The persistence of severe acute respiratory syndrome coronavirus 2 (SARS-CoV-2) antibodies is a matter of importance regarding the coronavirus disease 19 (COVID-19) pandemic. To observe antibody dynamics, 105 blood donors, positive for SARS-CoV-2 antibodies by a lateral flow test within a seroprevalence study, were included in this study. Thirty-nine (37%) of 105 the donors were confirmed positive by a total Ig Wantai enzyme-linked immunosorbent assay (ELISA). Three (8%) in this group of 39 reported severe and 26/39 (67%) mild to moderate COVID-19 symptoms. By further ELISA-testing, 33/39 (85%) donors were initially positive for IgG antibodies, 31/39 (79%) for IgA, and 32/39 (82%) for IgM, while 27/39 (69%) were positive for all three isotypes. Persistence of IgG, IgA, and IgM was observed in 73%, 79%, and 32% of donors, respectively, after 6-9 months of observation. For IgM antibodies, the decline in the proportion of positive donors was statistically significant (p = 0.002) during 12 months observation, for IgG only the decline at 3 months was statistically significant (p = 0.042). Four donors exhibited notable increases in antibody levels. In conclusion, persistent SARS-CoV-2 IgA antibodies and IgG antibodies at 6-9 months are present in approximately three of four individuals with previous mild to moderate COVID-19.


Subject(s)
Antibodies, Viral/blood , Blood Donors/statistics & numerical data , COVID-19/immunology , SARS-CoV-2/immunology , Adult , COVID-19/blood , COVID-19/epidemiology , Denmark/epidemiology , Female , Humans , Immunoglobulin A/blood , Immunoglobulin G/blood , Immunoglobulin M/blood , Kinetics , Male , Reinfection/blood , Reinfection/epidemiology , Reinfection/immunology , Seroepidemiologic Studies , Severity of Illness Index , Young Adult
11.
Clinics (Sao Paulo) ; 77: 100016, 2022.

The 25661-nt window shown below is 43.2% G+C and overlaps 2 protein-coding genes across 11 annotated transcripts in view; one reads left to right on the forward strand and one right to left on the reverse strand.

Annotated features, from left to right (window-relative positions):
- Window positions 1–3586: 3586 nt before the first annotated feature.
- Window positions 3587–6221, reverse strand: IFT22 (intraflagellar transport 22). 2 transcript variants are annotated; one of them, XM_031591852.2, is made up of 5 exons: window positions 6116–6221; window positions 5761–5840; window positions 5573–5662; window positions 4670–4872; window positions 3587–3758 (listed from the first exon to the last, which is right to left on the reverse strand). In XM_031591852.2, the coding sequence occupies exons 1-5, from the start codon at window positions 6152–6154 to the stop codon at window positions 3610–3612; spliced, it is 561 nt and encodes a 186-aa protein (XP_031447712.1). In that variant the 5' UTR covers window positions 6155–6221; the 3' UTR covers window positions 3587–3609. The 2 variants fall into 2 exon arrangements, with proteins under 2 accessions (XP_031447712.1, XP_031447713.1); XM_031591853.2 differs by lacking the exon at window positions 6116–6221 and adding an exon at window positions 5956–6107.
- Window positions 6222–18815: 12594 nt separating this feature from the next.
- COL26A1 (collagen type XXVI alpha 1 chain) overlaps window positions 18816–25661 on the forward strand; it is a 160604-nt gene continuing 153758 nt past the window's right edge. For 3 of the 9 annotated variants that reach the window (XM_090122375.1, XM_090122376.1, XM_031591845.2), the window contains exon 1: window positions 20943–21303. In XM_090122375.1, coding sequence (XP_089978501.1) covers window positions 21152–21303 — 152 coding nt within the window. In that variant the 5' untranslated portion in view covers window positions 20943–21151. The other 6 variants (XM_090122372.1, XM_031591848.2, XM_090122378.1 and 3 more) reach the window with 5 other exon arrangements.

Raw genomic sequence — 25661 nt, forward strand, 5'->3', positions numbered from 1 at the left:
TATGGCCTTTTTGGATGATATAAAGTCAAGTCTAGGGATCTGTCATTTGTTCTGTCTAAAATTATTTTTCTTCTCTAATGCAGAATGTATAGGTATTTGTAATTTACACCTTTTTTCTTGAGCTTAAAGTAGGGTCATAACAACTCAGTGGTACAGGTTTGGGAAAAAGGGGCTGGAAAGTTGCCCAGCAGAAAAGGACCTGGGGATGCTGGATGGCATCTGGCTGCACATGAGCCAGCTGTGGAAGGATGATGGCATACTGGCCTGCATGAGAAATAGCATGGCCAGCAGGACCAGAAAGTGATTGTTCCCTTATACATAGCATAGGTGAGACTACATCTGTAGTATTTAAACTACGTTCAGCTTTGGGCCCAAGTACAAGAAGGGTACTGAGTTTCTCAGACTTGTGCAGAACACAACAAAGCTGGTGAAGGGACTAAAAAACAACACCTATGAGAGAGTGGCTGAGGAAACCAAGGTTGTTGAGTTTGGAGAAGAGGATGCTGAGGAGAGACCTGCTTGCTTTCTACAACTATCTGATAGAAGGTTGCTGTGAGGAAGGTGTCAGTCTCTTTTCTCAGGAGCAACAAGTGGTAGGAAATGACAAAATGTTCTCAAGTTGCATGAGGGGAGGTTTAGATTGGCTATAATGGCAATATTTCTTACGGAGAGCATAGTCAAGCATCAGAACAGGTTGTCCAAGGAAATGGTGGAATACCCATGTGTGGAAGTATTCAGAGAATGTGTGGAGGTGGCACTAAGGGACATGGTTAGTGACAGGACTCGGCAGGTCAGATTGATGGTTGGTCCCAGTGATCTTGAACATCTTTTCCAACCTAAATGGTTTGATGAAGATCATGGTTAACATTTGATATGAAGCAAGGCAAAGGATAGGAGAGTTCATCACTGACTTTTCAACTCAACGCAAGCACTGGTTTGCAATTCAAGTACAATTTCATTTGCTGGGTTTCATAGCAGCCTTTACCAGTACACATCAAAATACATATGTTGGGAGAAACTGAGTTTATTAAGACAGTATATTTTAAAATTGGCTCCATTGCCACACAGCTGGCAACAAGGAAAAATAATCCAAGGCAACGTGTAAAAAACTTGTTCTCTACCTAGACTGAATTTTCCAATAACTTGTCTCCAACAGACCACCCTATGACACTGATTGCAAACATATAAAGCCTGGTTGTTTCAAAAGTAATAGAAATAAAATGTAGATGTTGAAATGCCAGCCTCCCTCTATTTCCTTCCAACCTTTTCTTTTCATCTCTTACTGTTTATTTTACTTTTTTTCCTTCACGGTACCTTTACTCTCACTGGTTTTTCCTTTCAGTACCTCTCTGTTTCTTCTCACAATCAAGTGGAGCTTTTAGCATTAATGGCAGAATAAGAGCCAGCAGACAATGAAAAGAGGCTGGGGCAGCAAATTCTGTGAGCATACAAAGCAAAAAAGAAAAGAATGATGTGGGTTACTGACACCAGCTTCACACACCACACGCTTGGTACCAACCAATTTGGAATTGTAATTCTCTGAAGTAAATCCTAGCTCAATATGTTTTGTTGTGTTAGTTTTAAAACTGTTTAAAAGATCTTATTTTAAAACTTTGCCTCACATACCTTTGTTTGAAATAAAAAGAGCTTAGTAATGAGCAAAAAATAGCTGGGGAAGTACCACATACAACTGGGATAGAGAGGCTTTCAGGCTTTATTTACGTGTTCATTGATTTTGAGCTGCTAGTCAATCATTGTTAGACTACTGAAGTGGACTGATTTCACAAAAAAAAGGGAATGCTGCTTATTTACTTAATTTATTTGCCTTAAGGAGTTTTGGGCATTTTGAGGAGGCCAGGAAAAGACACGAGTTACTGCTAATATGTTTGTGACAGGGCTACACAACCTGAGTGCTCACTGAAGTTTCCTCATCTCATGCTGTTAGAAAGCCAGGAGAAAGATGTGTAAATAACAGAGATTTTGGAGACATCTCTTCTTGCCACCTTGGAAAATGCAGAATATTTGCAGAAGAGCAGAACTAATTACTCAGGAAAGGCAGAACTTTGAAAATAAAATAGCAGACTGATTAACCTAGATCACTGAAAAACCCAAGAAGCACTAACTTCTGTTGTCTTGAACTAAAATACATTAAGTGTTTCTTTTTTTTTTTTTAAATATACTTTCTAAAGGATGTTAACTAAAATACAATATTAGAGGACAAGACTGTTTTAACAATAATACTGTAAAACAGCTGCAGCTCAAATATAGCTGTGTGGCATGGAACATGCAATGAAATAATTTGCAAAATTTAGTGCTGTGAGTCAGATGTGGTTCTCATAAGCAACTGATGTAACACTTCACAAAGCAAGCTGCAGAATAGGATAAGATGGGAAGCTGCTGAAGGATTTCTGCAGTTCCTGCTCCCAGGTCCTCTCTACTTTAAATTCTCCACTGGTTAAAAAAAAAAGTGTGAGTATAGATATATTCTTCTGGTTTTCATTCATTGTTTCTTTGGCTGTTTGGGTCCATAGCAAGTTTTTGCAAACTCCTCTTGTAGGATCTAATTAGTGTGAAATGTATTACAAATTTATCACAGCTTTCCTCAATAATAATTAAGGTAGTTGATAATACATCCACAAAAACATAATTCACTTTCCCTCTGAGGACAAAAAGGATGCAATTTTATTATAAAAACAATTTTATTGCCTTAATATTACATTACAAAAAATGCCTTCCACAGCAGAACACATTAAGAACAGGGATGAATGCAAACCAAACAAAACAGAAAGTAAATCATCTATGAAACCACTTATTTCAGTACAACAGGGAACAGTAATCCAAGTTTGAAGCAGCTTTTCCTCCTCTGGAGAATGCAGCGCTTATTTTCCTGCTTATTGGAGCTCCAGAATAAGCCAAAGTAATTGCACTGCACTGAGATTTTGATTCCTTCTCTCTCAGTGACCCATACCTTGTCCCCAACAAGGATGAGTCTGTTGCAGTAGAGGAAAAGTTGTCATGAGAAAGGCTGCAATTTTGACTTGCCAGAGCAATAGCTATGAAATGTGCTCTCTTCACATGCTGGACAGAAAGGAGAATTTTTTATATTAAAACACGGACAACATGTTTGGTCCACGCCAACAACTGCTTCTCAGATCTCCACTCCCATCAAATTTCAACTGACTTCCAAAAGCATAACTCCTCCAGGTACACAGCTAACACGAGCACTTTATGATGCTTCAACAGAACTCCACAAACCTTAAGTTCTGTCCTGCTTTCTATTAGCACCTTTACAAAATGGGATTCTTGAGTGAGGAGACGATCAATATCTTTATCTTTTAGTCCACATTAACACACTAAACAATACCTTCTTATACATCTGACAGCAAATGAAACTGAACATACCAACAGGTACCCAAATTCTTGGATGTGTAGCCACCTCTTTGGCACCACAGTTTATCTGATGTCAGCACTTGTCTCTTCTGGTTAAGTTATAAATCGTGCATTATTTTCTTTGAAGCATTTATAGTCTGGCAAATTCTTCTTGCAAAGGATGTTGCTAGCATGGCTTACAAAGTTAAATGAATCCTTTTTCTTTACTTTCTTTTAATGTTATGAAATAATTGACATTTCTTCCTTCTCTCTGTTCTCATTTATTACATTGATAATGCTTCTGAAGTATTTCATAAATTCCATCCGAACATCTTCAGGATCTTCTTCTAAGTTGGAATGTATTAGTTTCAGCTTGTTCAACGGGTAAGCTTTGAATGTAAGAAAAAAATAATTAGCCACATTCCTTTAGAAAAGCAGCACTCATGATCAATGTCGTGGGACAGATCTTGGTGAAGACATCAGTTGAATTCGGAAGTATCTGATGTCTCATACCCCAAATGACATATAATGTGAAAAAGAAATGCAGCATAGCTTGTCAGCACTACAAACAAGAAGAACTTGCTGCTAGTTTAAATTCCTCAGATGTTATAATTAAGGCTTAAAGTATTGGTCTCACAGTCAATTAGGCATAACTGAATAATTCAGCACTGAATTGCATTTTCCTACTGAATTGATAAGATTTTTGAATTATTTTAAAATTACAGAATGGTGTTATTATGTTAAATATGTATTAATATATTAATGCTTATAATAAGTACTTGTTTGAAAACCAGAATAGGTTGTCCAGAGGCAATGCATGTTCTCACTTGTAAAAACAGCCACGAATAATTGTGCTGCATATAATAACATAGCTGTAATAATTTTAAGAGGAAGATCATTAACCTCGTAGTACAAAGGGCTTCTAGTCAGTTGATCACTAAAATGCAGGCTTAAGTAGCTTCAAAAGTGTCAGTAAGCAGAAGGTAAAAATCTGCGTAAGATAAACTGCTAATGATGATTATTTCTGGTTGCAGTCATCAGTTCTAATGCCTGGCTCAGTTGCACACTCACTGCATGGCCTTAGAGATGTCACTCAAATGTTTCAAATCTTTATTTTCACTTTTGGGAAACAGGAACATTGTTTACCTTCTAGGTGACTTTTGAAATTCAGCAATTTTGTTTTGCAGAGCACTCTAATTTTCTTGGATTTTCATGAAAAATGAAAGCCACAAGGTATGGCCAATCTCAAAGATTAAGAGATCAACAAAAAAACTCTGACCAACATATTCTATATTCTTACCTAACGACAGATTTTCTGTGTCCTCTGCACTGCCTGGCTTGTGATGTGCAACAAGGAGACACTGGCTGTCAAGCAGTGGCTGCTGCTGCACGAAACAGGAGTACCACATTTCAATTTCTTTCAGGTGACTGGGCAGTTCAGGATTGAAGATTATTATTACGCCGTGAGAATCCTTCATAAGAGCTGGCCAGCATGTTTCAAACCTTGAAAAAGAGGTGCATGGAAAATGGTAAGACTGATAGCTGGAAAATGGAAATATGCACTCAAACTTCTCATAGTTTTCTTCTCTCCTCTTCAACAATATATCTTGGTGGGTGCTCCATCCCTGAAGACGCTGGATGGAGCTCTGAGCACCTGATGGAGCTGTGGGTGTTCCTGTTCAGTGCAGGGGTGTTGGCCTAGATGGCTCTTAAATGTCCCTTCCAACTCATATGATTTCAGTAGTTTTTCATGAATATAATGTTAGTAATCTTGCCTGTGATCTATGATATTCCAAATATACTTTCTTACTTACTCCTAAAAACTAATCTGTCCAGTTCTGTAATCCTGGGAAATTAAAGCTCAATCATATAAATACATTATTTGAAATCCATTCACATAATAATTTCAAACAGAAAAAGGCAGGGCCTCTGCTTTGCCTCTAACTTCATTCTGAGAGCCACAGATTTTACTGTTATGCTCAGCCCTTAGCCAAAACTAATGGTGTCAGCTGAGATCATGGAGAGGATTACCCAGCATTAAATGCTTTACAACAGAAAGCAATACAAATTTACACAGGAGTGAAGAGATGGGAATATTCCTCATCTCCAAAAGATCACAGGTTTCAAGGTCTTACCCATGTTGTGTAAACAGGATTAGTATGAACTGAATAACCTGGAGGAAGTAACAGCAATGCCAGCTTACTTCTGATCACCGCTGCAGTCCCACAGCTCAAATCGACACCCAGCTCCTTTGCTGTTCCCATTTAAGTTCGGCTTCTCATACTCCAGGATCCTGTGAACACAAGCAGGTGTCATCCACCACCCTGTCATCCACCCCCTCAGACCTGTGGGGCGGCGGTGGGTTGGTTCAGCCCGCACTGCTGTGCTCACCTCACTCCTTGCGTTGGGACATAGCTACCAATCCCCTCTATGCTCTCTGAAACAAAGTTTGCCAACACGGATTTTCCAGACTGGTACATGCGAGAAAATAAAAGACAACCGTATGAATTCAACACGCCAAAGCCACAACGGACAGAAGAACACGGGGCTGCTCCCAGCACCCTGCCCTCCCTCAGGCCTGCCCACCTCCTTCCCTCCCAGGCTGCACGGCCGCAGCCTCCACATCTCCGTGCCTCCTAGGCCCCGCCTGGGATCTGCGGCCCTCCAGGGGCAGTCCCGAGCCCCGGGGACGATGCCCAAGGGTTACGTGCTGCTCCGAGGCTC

Article in English | MEDLINE | ID: covidwho-1693779

ABSTRACT

BACKGROUND: SARS-CoV-2 infections rapidly spread along with Brazilian territory with heterogeneous transmission and mortality rates, mostly depending on region and period. Investigation of SARS-CoV-2 antibodies is an important tool to understand virus circulation. Given that blood donors are a representative casuistic of a healthy population, the authors evaluated the seroprevalence of IgG and IgM COVID-19 antibodies in 2,806 blood donors from a blood bank located in São Paulo, Brazil. METHODS: Aiming to evaluate viral behavior over time, the authors selected samples from blood donors who donated in June and October 2020, and February 2021. To determine whether socio-demographic features affected the seroprevalence, the authors analyzed samples from three different regions from São Paulo (capital, metropolitan and countryside regions) and evaluated predictors as gender, age, educational level, race, and use of public transportation. RESULTS: As expected, the authors observed that seroprevalence increased over time. Seroprevalence was greater in São Paulo city compared to metropolitan and countryside regions, being smallest in the countryside. Characteristics associated with a lower percentage of antibodies were age above 50 years, higher educational level, self-declared Caucasian, and use of individual transportation. CONCLUSION: In conclusion, blood donors' samples proved to accurately reflect virus circulation in the healthy population.


Subject(s)